Many of character`s name in Beckett`s plays and novels are later changed, a few are renamed a second time. The instability of proper names in runs opposite to our intuitional belief that proper names refer naturally to persisting entities through time. No doubt, this destabilization not only renders the personal identity unfixed and floating, but also reveals the failure of the act of name giving to denote the enduring identity of a character. By playing with proper names, the narrators disassociate sign from signified, creating a distance between word and object that cannot be traversed. At one moment names constitute a knowable existence, a distinct identity; at the very next, they find themselves subordinate to a condition of anonymity, to which they owe their existence. Alece`s encounter with the Gnat shows that proper and general names are undifferentiated. Here Alice offers to tell the Gnat the names of some of the insects where she comes from, to which the Gnat replies:
“ Of course they answer to their names?”
“ I never knew them do it.”
“ What`s the use of their having names,” the Gnat said,” if they won`t answer to them?”
“ No use of them…”, said Alice.
The discussion continues in the same way. In a forgetting of his name, the Beckettian personages and Alice are disoriented not only in the world, but also, more intricately, in himself. Submerged in a state of oblivion, he temporally loses his self-referential point, that is, reflective awareness of his own name.
The instability of proper names is intrinsically related to bodily decrepitude. According to Merleau-Ponty, the human person is composed of “flesh”, which “is not matter, is not mind, is not substance. He refers to the flesh as “a general thing, midway between spatio-temporal individual and the idea, a sort of incarnate principle that brings a style of being wherever there is a fragment of being”. Flesh is first of all a way of existing within the world as a body, but it is also that which allows perception and using of language. If a proper name refers to an embodied being, it is also evidently a fact that a loss of the perception of the bodily orientation in the world may lead to a destabilization of the proper name, which becomes, then, false, replaceable, or an assumed one. With the deterioration of the body as an intermediary between consciousness and the world, self loses its sense of separation, difference, and uniqueness.
It is often the case, in Carroll’s fiction, that the character transform themselves-successively becoming other, if not literally, at least in their dispositions. If one comes to conceive of oneself as constantly changing, the notion of existence is weakened and cannot be grasped easily.
“I wonder if i’ve been changed in the night? –asks herself Alice.
Let me think: was I the same when I got up this morning? I almost think I can remember feeling a little different. But if I’m not the same, the next question is: “Who in the world am I? Ah, that’s the great puzzle!”
In that sense, there is in one’s perception of one’s surroundings, an alienation of one- self, a loss-one has to give away something in order to engage with this “otherness” that the world represents.
“Alice looked down at her bands, and was surprised to see she had put on one of the Rabbit`s little white kid gloves while she was talking. “How can I have done that? I must be growing small again.” She got up and went to the table to measure herself by it, and found that, as nearly as she could guess, she was now about two feet high, and was going on shrinking rapidly: she soon found out that the cause of this was the fan she was holding, and she dropped it hastily just in time to save herself from shrinking away altogether. “That was a narrow escape!” said Alice, a good deal frightened at the sudden change, but very glad to find herself still in existence”.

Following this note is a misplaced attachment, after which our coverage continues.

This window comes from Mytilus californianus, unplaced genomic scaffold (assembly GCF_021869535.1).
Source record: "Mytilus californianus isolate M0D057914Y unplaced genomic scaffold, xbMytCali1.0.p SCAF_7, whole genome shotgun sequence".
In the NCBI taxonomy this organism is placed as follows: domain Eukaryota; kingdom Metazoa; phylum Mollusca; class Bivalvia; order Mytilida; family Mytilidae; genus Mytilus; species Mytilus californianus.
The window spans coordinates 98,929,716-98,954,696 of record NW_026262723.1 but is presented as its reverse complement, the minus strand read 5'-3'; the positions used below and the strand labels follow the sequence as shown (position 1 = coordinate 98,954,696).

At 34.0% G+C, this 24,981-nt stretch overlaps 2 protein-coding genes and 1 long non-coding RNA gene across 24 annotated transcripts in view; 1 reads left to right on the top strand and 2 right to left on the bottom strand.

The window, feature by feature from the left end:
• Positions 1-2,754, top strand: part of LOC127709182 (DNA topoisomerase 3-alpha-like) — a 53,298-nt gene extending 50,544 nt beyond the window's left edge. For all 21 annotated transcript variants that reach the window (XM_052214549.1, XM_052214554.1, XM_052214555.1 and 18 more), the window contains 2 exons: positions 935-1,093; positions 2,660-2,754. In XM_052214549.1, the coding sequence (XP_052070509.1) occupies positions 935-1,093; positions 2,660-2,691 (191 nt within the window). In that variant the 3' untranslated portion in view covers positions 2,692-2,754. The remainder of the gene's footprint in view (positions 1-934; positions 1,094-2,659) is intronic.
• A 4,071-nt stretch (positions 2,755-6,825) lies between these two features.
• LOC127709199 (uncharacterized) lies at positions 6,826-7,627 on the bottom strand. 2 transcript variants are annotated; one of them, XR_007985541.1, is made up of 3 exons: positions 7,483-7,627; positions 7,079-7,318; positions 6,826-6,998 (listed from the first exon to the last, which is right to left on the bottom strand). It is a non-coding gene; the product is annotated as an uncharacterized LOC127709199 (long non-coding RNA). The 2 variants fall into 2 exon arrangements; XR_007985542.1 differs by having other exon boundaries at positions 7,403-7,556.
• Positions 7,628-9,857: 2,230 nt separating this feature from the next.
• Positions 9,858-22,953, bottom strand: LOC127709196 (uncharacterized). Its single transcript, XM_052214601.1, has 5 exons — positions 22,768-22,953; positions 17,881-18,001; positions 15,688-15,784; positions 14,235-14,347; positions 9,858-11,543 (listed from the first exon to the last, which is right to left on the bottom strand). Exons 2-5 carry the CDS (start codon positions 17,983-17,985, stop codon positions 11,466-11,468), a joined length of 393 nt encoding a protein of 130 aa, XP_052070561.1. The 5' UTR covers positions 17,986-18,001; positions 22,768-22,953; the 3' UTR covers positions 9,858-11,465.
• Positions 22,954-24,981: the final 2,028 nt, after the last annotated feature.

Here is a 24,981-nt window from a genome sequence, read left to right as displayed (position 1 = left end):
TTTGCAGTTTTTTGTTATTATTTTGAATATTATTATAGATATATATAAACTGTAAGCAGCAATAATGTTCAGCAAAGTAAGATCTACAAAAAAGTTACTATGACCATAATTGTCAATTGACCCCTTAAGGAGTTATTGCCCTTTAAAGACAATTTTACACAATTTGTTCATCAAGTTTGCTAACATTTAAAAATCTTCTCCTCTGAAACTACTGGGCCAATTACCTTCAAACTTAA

When Pozzo and Lucky return the second day Pozzo is blind, seemingly powerless, and has no idea that he has ever met Estragon or Vladimir before, and Lucky is now dumb. With the deterioration of the body as an intermediary between consciousness and the world, self loses its sense of separation, difference, and uniqueness. When Pozzo is questioned to how and why he became blind, he responds, “I woke up one day blind as Fortune”. When questioned further he responds, “Don’t question me! The blind have no notion of time. The things of time are hidden from them too”. Although Vladimir and Estragon are not blind, they are being likened to blind men because they have no notion of time as well. The terminal juxtaposition of “Let’s go” and the stage direction -“They do not move.”- disrupts the causality between language and gesture. Beckett has the body ignore and annul the language which normally instigates its physical action.
There is an extremely tight and hardly definable link between the experience of time and space and one’s state of mind, between temporality and one’s encounter with “reality”. Between chronotopos and one`s identity. Temporality is inseparable from being-in-the-world. In Beckett`s and Carroll`s works time and space are unstable, fragmented. In “ Waiting for Godot” the chronotopos is frozen. In “Alice`s Adventures in Wonderland” and “Trough the Looking Glass” time and movement are put in relation to a space that is unstable and whose boundaries are mobile. Space is created as she moves through it and closes up behind her as she exits. It is as if space does not exists unless she inhabits it; the hole deepens as she falls through it; doors, keys, and corridors materialize as she needs them. In such a process time seems to acquire a qualitative ambiguity. Caught in the senseless actions of time, which is not present, Alice wanders. There is no precise goal, no really important place to go, except when the White Rabbit passes. His running after time but, as we know, the time went away.